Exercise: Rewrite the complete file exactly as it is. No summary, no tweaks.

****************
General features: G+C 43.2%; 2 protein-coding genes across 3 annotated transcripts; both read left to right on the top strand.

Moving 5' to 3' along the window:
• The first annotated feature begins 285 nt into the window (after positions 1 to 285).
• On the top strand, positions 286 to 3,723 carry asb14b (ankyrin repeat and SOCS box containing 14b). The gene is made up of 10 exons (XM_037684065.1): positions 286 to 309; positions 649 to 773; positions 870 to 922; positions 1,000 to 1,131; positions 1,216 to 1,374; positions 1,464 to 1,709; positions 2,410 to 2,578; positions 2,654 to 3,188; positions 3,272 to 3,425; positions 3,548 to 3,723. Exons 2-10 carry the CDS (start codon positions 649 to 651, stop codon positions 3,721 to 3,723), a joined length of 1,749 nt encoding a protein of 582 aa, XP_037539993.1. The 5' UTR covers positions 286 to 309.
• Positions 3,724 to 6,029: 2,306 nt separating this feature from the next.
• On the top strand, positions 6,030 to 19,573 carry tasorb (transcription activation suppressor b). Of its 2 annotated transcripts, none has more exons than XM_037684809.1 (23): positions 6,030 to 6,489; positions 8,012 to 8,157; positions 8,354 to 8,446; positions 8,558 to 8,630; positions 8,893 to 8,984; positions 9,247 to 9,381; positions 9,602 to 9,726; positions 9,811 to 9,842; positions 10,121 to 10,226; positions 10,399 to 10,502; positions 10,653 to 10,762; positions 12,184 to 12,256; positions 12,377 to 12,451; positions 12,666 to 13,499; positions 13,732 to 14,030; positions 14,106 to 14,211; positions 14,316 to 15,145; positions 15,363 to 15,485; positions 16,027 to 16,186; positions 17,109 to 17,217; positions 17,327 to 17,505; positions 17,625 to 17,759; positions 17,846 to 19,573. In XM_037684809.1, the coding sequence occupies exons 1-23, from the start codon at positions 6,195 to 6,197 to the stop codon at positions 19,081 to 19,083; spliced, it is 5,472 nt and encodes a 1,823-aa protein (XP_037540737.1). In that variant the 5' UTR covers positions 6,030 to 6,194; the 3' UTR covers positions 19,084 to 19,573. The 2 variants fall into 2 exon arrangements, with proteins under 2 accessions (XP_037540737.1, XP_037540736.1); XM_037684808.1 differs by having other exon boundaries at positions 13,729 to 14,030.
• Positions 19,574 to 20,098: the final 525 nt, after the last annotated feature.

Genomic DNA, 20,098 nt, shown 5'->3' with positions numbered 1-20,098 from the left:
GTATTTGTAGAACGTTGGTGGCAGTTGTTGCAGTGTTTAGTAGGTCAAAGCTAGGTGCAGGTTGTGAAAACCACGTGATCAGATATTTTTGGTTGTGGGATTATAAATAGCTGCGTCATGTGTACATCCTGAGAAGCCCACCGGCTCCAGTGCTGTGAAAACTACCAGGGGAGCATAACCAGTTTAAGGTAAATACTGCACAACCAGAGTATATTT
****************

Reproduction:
General features: G+C 43.2%; 2 protein-coding genes across 3 annotated transcripts; both read left to right on the top strand.

Moving 5' to 3' along the window:
• The first annotated feature begins 285 nt into the window (after positions 1 to 285).
• On the top strand, positions 286 to 3,723 carry asb14b (ankyrin repeat and SOCS box containing 14b). The gene is made up of 10 exons (XM_037684065.1): positions 286 to 309; positions 649 to 773; positions 870 to 922; positions 1,000 to 1,131; positions 1,216 to 1,374; positions 1,464 to 1,709; positions 2,410 to 2,578; positions 2,654 to 3,188; positions 3,272 to 3,425; positions 3,548 to 3,723. Exons 2-10 carry the CDS (start codon positions 649 to 651, stop codon positions 3,721 to 3,723), a joined length of 1,749 nt encoding a protein of 582 aa, XP_037539993.1. The 5' UTR covers positions 286 to 309.
• Positions 3,724 to 6,029: 2,306 nt separating this feature from the next.
• On the top strand, positions 6,030 to 19,573 carry tasorb (transcription activation suppressor b). Of its 2 annotated transcripts, none has more exons than XM_037684809.1 (23): positions 6,030 to 6,489; positions 8,012 to 8,157; positions 8,354 to 8,446; positions 8,558 to 8,630; positions 8,893 to 8,984; positions 9,247 to 9,381; positions 9,602 to 9,726; positions 9,811 to 9,842; positions 10,121 to 10,226; positions 10,399 to 10,502; positions 10,653 to 10,762; positions 12,184 to 12,256; positions 12,377 to 12,451; positions 12,666 to 13,499; positions 13,732 to 14,030; positions 14,106 to 14,211; positions 14,316 to 15,145; positions 15,363 to 15,485; positions 16,027 to 16,186; positions 17,109 to 17,217; positions 17,327 to 17,505; positions 17,625 to 17,759; positions 17,846 to 19,573. In XM_037684809.1, the coding sequence occupies exons 1-23, from the start codon at positions 6,195 to 6,197 to the stop codon at positions 19,081 to 19,083; spliced, it is 5,472 nt and encodes a 1,823-aa protein (XP_037540737.1). In that variant the 5' UTR covers positions 6,030 to 6,194; the 3' UTR covers positions 19,084 to 19,573. The 2 variants fall into 2 exon arrangements, with proteins under 2 accessions (XP_037540737.1, XP_037540736.1); XM_037684808.1 differs by having other exon boundaries at positions 13,729 to 14,030.
• Positions 19,574 to 20,098: the final 525 nt, after the last annotated feature.

Genomic DNA, 20,098 nt, shown 5'->3' with positions numbered 1-20,098 from the left:
GTATTTGTAGAACGTTGGTGGCAGTTGTTGCAGTGTTTAGTAGGTCAAAGCTAGGTGCAGGTTGTGAAAACCACGTGATCAGATATTTTTGGTTGTGGGATTATAAATAGCTGCGTCATGTGTACATCCTGAGAAGCCCACCGGCTCCAGTGCTGTGAAAACTACCAGGGGAGCATAACCAGTTTAAGGTAAATACTGCACAACCAGAGTATATTT